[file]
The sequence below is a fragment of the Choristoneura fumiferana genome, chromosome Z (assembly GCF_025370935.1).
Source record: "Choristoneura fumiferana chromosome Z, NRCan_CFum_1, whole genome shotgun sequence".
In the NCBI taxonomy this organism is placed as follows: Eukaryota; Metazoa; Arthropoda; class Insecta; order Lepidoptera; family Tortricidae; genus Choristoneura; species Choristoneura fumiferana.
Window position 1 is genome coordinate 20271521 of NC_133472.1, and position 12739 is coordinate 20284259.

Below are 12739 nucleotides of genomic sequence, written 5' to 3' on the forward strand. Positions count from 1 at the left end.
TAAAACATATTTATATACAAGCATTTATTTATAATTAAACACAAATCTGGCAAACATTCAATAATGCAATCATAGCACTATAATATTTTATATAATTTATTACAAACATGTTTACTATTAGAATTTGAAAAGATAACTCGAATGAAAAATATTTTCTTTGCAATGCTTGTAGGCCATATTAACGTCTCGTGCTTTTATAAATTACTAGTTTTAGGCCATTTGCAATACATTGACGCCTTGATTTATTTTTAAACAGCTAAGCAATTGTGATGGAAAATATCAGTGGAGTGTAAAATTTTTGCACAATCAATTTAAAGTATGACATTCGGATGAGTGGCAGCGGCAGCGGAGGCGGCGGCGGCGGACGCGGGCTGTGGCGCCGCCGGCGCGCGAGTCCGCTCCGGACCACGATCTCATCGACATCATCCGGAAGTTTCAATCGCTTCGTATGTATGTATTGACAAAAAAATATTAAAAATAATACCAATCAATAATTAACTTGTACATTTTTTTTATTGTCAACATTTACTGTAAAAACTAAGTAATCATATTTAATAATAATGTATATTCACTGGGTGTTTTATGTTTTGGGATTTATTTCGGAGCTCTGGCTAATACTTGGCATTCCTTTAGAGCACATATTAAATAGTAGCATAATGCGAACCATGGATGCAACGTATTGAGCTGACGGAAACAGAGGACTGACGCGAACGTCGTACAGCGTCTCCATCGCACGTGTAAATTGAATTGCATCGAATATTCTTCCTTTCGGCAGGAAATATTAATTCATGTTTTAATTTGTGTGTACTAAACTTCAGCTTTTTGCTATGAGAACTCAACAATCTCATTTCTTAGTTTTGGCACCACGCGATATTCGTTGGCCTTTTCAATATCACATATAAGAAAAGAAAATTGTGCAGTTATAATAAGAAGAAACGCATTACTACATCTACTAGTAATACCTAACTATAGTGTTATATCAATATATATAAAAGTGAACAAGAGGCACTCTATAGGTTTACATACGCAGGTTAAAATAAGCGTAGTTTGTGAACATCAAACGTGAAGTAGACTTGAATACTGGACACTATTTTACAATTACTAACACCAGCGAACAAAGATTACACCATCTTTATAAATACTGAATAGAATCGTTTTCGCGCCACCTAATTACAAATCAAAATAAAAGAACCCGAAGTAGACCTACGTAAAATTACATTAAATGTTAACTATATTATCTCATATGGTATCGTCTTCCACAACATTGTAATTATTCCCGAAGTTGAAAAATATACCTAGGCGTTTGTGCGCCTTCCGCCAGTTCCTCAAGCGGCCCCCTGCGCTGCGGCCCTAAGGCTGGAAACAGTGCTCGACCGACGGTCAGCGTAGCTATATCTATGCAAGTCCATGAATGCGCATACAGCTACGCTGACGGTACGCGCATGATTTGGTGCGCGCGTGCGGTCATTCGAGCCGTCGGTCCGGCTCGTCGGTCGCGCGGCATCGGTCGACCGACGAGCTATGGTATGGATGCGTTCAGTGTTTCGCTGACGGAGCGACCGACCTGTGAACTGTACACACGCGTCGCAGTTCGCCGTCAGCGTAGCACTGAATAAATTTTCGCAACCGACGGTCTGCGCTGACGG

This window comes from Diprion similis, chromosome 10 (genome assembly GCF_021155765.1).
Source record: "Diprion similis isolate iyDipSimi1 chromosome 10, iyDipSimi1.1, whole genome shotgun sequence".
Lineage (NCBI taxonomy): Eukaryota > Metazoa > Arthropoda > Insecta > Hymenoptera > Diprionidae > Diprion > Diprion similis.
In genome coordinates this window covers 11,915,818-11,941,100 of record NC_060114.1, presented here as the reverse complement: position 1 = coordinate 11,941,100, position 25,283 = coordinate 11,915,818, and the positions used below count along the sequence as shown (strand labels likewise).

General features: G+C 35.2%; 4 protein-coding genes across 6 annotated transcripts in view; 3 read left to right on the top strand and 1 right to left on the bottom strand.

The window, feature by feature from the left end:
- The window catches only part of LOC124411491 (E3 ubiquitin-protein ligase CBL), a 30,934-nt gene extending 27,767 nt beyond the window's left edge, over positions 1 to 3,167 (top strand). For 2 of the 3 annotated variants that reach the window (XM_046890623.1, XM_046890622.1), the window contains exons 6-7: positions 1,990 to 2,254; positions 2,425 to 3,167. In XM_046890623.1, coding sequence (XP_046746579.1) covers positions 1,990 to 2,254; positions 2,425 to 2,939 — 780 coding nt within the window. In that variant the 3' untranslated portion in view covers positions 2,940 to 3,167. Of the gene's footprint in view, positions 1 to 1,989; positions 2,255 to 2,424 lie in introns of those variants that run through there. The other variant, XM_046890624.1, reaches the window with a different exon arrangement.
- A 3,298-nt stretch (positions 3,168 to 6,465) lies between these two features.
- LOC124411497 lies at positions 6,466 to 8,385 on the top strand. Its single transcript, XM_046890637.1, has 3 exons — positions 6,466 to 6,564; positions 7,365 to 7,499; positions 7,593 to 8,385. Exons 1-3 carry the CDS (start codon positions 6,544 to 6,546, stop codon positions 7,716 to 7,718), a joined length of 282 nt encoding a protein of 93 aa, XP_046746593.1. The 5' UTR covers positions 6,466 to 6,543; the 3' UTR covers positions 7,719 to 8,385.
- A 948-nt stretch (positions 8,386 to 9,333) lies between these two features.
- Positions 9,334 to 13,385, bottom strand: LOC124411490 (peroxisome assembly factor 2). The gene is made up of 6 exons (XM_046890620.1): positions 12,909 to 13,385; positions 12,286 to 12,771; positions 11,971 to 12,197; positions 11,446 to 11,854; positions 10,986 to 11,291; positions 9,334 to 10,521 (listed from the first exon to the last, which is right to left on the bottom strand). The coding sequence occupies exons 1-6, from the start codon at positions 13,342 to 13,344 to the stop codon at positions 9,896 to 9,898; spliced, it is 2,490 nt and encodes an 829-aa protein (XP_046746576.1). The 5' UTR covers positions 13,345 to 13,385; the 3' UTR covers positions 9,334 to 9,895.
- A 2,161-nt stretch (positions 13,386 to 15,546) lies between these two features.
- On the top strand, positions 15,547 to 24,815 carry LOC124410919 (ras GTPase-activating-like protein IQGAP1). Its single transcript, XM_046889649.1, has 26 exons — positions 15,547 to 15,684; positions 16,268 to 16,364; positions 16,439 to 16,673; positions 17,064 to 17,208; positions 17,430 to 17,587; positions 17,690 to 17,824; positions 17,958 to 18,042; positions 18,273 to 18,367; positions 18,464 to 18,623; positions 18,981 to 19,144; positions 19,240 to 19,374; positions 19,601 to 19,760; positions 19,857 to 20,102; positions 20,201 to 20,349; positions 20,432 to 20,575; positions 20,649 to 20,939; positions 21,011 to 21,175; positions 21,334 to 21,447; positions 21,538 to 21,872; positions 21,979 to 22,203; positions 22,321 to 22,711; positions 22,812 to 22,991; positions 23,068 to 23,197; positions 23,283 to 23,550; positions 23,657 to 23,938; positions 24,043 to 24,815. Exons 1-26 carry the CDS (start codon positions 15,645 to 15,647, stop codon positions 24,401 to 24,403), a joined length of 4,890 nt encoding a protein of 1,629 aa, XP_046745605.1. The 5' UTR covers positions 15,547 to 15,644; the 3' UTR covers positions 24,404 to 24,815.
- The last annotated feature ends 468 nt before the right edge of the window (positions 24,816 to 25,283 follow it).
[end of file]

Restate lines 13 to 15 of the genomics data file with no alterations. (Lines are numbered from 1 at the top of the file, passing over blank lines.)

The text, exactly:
- The window catches only part of LOC124411491 (E3 ubiquitin-protein ligase CBL), a 30,934-nt gene extending 27,767 nt beyond the window's left edge, over positions 1 to 3,167 (top strand). For 2 of the 3 annotated variants that reach the window (XM_046890623.1, XM_046890622.1), the window contains exons 6-7: positions 1,990 to 2,254; positions 2,425 to 3,167. In XM_046890623.1, coding sequence (XP_046746579.1) covers positions 1,990 to 2,254; positions 2,425 to 2,939 — 780 coding nt within the window. In that variant the 3' untranslated portion in view covers positions 2,940 to 3,167. Of the gene's footprint in view, positions 1 to 1,989; positions 2,255 to 2,424 lie in introns of those variants that run through there. The other variant, XM_046890624.1, reaches the window with a different exon arrangement.
- A 3,298-nt stretch (positions 3,168 to 6,465) lies between these two features.
- LOC124411497 lies at positions 6,466 to 8,385 on the top strand. Its single transcript, XM_046890637.1, has 3 exons — positions 6,466 to 6,564; positions 7,365 to 7,499; positions 7,593 to 8,385. Exons 1-3 carry the CDS (start codon positions 6,544 to 6,546, stop codon positions 7,716 to 7,718), a joined length of 282 nt encoding a protein of 93 aa, XP_046746593.1. The 5' UTR covers positions 6,466 to 6,543; the 3' UTR covers positions 7,719 to 8,385.